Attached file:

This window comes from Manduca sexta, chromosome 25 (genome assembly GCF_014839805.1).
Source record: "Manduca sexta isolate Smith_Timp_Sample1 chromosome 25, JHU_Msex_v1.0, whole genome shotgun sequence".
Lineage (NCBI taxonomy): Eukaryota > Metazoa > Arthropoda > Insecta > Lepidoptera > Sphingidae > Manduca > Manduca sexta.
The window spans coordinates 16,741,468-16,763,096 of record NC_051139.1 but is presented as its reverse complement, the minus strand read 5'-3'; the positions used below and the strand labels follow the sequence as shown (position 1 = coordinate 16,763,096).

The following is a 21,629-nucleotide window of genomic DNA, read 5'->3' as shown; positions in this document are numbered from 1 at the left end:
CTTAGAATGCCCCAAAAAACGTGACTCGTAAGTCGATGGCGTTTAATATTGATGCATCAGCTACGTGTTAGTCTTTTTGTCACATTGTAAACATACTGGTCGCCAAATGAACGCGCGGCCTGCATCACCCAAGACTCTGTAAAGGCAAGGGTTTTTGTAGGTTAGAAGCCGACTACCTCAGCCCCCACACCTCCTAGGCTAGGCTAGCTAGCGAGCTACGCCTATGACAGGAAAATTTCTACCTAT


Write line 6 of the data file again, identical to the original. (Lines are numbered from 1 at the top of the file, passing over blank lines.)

CTTAGAATGCCCCAAAAAACGTGACTCGTAAGTCGATGGCGTTTAATATTGATGCATCAGCTACGTGTTAGTCTTTTTGTCACATTGTAAACATACTGGTCGCCAAATGAACGCGCGGCCTGCATCACCCAAGACTCTGTAAAGGCAAGGGTTTTTGTAGGTTAGAAGCCGACTACCTCAGCCCCCACACCTCCTAGGCTAGGCTAGCTAGCGAGCTACGCCTATGACAGGAAAATTTCTACCTAT